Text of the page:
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MCEER Bulletin, Volume 25, Number 1, Spring/Summer 2011

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Volume 25, Number 1, 2011

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9th International Workshop on Remote Sensing Includes Special Session on 2011 Tohoku, Japan Disaster

The 9th International Workshop on Remote Sensing for Disaster Response, held at Stanford University on September 15-16 2011, was one of the most successful workshops to date in this series. Over 40 participants from five countries (U.S., Japan, New Zealand, U.K. and the Netherlands) delivered 25 presentations on a broad set of topics dealing with recent worldwide earthquakes, tsunami effects, earthquake effects, hurricane effects, wildfires, damage detection methodologies, building inventory development, and new and emerging technologies for disaster response.

9th International Workshop on Remote Sensing for Disaster Response group photo

Participants from the 9th International Workshop on Remote Sensing for Disaster Response pose for a group photo.

As a result of the devastating impact of the 2011 Tohoku, Japan earthquake and tsunami, a special session was organized to learn from this event. A common conclusion from this session was that remote sensing played an important role in rapid delineation of tsunami run-up areas and in quantifying the amount of debris generated by this devastating event.

Prior to the workshop, a oneday Symposium on Remote Sensing for Disaster Response was held on September 14, 2011 at Stanford University to discuss the future directions of remote sensing technologies in rapid information extraction for disaster response. Close to 90 participants attended this symposium, including first responders, government agencies, data providers, academia, researchers, and industry. Six presentations were given focusing on NASA technologies for disaster management, commercial imagery for rapid response, navigating the transition from imagery to information, information supply chain, the operational use of remote sensing for disaster response, and a wish list for rapid disaster mappers and analysts .A panel discussion followed in which members of the audience interacted with the panel experts on a variety of topics, including availability and release of imagery, and priorities for future research.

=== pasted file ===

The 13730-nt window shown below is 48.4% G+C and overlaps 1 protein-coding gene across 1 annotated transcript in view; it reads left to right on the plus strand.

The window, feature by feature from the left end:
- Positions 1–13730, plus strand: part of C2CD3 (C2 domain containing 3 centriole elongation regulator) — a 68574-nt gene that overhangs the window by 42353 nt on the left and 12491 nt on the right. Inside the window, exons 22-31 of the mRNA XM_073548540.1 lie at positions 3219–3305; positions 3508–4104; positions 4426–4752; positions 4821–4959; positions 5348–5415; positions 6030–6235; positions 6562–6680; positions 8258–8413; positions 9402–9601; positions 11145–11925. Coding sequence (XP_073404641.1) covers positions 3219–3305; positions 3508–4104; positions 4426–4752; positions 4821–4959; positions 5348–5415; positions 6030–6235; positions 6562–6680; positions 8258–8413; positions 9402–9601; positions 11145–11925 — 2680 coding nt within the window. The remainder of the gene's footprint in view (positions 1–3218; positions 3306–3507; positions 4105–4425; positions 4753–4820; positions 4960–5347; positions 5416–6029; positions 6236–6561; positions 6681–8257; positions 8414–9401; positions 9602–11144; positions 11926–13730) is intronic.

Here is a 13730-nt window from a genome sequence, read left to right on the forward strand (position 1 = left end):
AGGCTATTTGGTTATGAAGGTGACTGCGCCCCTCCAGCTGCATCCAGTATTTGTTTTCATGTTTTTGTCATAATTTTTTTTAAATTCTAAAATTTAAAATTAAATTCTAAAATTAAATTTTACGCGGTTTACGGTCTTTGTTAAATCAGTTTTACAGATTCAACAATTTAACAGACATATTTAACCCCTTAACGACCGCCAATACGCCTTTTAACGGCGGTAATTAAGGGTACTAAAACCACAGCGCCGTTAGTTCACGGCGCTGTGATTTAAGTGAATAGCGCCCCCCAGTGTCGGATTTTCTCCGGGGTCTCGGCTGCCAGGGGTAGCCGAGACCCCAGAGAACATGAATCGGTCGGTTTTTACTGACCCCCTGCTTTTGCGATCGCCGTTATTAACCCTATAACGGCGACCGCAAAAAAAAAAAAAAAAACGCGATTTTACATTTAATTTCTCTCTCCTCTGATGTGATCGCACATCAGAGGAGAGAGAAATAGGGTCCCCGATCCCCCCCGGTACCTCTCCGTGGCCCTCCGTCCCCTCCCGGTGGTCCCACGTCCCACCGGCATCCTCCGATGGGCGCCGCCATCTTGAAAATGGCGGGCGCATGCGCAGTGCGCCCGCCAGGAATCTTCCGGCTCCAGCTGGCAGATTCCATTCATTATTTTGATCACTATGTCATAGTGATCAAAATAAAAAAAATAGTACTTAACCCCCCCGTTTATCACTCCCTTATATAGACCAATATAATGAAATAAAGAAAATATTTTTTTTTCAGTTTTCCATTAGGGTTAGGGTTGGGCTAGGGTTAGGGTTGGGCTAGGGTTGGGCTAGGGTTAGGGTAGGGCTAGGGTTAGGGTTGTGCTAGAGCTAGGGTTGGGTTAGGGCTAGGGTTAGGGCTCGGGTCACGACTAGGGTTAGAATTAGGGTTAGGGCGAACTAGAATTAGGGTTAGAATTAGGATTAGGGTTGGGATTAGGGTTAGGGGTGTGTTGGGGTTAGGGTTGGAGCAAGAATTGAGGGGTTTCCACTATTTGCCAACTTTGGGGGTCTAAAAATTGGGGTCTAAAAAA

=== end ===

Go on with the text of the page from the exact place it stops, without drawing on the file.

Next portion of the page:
The workshop was sponsored by the John A. Blume Earthquake Engineering Center, Stanford University, Risk Management Solutions Inc. (RMS), ImageCat Inc., U.S. Geological Survey (USGS), Earthquake Engineering Research Institute (EERI), MCEER, and the Pacific Earthquake Engineering Research Center (PEER).

Proceedings can be viewed at

The 10th International Workshop on Remote Sensing for Disaster Management will be held at Tohoku University, Sendai, Japan, on September 15-16, 2012. In addition to the twoday workshop, a post-workshop study tour of the Tohoku region is planned.

For more information, contact Dr. Pooya Sarabandi, Stanford University, at